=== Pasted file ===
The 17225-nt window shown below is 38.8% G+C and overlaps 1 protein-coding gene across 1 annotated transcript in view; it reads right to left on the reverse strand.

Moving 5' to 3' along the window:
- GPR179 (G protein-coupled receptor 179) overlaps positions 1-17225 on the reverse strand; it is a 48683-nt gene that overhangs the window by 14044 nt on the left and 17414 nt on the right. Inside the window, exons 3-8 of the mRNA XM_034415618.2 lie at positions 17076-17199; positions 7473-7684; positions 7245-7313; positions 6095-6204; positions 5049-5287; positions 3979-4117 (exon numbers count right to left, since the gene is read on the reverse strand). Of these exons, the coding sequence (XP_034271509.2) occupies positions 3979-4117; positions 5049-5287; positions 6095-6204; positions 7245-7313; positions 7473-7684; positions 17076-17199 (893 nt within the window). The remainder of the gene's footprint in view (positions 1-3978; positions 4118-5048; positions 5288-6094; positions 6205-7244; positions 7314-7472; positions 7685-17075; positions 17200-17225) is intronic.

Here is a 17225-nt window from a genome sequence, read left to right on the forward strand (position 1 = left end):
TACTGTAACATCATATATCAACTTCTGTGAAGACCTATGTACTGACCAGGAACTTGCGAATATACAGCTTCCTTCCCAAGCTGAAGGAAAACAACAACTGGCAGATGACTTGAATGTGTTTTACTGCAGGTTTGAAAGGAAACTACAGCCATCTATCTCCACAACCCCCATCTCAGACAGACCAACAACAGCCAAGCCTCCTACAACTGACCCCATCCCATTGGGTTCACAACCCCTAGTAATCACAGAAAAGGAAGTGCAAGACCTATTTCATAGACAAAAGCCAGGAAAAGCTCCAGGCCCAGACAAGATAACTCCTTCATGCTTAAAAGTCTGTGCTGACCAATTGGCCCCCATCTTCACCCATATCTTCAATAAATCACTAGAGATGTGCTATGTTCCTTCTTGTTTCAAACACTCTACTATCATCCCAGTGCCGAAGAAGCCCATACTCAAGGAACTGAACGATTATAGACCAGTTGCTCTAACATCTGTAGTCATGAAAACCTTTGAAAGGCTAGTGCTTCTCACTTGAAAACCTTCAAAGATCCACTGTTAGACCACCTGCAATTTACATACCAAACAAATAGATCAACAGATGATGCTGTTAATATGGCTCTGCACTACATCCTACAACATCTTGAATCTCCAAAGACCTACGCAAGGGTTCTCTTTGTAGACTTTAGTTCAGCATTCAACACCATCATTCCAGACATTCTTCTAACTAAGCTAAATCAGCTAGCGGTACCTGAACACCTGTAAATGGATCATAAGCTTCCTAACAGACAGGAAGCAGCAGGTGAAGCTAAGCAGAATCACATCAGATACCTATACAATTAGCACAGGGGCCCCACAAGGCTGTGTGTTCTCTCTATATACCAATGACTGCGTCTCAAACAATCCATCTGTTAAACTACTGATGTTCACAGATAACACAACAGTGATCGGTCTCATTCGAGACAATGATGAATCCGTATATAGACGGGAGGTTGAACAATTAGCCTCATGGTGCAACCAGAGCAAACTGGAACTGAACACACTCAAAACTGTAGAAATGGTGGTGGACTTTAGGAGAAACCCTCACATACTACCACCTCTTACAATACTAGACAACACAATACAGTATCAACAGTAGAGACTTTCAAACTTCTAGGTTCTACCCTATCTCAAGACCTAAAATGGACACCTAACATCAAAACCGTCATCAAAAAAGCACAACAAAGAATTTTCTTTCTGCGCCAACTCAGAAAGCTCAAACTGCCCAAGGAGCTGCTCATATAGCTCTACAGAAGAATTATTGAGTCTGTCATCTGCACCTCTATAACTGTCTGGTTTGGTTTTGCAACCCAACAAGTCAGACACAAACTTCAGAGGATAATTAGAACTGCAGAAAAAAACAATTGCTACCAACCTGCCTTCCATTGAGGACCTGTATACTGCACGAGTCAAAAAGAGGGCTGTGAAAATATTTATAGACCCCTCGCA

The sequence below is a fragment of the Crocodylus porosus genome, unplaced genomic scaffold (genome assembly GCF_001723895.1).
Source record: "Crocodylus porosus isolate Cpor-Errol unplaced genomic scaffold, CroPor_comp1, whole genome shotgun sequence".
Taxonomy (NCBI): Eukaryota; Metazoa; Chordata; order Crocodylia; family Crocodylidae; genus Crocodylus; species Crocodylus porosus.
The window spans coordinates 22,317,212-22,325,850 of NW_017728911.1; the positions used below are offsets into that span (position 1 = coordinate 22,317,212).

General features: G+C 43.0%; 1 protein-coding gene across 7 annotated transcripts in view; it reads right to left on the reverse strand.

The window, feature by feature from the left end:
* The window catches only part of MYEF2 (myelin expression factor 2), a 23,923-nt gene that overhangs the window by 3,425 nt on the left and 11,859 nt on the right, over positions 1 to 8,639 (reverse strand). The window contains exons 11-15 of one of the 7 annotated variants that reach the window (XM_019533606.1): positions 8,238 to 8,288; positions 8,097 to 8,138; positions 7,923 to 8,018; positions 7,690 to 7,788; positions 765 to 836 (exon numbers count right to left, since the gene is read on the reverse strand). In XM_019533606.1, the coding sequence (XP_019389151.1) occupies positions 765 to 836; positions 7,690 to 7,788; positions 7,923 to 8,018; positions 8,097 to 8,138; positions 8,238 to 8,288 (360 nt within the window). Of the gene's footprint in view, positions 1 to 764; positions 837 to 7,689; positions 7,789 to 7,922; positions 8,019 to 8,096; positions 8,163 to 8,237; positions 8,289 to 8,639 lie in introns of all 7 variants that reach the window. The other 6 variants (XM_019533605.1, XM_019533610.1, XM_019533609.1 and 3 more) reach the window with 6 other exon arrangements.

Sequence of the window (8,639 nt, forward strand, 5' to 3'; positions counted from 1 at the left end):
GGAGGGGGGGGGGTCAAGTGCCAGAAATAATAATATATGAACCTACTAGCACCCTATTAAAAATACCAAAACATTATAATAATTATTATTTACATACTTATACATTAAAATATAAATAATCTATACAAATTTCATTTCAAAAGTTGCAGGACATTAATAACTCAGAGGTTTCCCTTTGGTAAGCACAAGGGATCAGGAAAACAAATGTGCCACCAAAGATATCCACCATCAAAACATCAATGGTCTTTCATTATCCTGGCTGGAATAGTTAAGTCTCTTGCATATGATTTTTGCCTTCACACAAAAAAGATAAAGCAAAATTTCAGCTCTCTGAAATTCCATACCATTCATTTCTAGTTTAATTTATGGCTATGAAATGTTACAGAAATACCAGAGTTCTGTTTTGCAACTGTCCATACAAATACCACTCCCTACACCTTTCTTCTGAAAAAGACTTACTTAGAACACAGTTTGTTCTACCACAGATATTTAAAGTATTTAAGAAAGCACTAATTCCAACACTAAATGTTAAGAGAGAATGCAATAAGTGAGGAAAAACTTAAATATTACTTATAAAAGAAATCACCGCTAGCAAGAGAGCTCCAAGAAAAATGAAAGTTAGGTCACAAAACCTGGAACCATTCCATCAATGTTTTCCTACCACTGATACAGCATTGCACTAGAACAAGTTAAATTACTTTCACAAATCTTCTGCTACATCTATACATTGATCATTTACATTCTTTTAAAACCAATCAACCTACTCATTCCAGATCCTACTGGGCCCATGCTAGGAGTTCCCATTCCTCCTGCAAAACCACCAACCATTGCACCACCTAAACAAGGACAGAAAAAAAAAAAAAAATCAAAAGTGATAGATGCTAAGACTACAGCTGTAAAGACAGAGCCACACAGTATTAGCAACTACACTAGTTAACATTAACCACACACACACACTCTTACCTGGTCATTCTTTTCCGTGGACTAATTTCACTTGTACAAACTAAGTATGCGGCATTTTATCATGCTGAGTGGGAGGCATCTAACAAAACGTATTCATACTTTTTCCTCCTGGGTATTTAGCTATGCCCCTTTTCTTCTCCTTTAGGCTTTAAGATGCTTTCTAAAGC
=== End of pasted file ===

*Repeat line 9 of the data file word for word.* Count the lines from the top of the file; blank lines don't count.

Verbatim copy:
The window spans coordinates 22,317,212-22,325,850 of NW_017728911.1; the positions used below are offsets into that span (position 1 = coordinate 22,317,212).